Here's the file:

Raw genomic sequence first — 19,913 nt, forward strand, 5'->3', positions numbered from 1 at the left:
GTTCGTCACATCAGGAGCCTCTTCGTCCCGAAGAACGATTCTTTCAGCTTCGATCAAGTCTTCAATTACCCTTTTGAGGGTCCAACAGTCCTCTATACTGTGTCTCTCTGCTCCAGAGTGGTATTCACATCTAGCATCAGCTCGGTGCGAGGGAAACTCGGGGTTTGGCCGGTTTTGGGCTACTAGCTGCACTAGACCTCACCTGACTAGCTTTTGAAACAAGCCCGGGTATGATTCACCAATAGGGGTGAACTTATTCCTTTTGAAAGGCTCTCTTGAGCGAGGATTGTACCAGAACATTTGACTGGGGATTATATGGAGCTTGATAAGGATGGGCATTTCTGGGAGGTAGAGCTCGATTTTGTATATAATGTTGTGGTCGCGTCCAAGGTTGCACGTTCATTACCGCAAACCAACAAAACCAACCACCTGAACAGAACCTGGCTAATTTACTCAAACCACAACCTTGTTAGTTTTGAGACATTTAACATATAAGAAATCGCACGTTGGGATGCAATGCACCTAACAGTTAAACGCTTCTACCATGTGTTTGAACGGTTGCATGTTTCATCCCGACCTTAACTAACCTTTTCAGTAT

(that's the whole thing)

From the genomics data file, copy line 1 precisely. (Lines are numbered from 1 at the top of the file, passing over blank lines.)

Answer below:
Raw genomic sequence first — 19,913 nt, forward strand, 5'->3', positions numbered from 1 at the left: